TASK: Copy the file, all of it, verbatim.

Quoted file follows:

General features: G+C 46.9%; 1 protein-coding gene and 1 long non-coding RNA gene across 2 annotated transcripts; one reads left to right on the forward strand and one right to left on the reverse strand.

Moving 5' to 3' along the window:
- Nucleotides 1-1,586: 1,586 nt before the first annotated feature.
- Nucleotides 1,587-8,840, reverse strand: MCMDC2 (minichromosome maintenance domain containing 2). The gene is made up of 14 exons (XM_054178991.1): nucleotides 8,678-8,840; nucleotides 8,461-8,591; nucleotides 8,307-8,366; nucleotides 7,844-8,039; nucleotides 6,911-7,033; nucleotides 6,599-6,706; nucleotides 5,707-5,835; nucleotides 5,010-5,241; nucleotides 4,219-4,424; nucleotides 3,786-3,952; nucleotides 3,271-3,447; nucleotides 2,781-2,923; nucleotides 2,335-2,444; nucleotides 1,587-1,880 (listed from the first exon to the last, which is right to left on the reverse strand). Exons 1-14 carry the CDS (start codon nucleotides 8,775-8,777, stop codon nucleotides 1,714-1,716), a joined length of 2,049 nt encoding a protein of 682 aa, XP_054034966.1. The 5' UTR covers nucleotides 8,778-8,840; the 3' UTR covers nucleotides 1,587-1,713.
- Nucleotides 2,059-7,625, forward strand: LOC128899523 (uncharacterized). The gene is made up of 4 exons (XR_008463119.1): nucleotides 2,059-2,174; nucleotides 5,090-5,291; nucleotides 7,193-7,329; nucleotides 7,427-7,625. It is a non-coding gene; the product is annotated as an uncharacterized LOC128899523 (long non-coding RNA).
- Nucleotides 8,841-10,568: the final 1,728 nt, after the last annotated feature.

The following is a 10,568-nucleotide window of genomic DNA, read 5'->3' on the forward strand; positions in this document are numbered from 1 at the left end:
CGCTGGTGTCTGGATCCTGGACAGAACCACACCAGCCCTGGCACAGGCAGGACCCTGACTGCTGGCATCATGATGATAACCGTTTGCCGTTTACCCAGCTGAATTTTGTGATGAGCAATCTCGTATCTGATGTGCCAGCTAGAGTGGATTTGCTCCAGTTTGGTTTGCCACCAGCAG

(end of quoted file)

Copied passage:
General features: G+C 46.9%; 1 protein-coding gene and 1 long non-coding RNA gene across 2 annotated transcripts; one reads left to right on the forward strand and one right to left on the reverse strand.

Moving 5' to 3' along the window:
- Nucleotides 1-1,586: 1,586 nt before the first annotated feature.
- Nucleotides 1,587-8,840, reverse strand: MCMDC2 (minichromosome maintenance domain containing 2). The gene is made up of 14 exons (XM_054178991.1): nucleotides 8,678-8,840; nucleotides 8,461-8,591; nucleotides 8,307-8,366; nucleotides 7,844-8,039; nucleotides 6,911-7,033; nucleotides 6,599-6,706; nucleotides 5,707-5,835; nucleotides 5,010-5,241; nucleotides 4,219-4,424; nucleotides 3,786-3,952; nucleotides 3,271-3,447; nucleotides 2,781-2,923; nucleotides 2,335-2,444; nucleotides 1,587-1,880 (listed from the first exon to the last, which is right to left on the reverse strand). Exons 1-14 carry the CDS (start codon nucleotides 8,775-8,777, stop codon nucleotides 1,714-1,716), a joined length of 2,049 nt encoding a protein of 682 aa, XP_054034966.1. The 5' UTR covers nucleotides 8,778-8,840; the 3' UTR covers nucleotides 1,587-1,713.
- Nucleotides 2,059-7,625, forward strand: LOC128899523 (uncharacterized). The gene is made up of 4 exons (XR_008463119.1): nucleotides 2,059-2,174; nucleotides 5,090-5,291; nucleotides 7,193-7,329; nucleotides 7,427-7,625. It is a non-coding gene; the product is annotated as an uncharacterized LOC128899523 (long non-coding RNA).
- Nucleotides 8,841-10,568: the final 1,728 nt, after the last annotated feature.

The following is a 10,568-nucleotide window of genomic DNA, read 5'->3' on the forward strand; positions in this document are numbered from 1 at the left end:
CGCTGGTGTCTGGATCCTGGACAGAACCACACCAGCCCTGGCACAGGCAGGACCCTGACTGCTGGCATCATGATGATAACCGTTTGCCGTTTACCCAGCTGAATTTTGTGATGAGCAATCTCGTATCTGATGTGCCAGCTAGAGTGGATTTGCTCCAGTTTGGTTTGCCACCAGCAG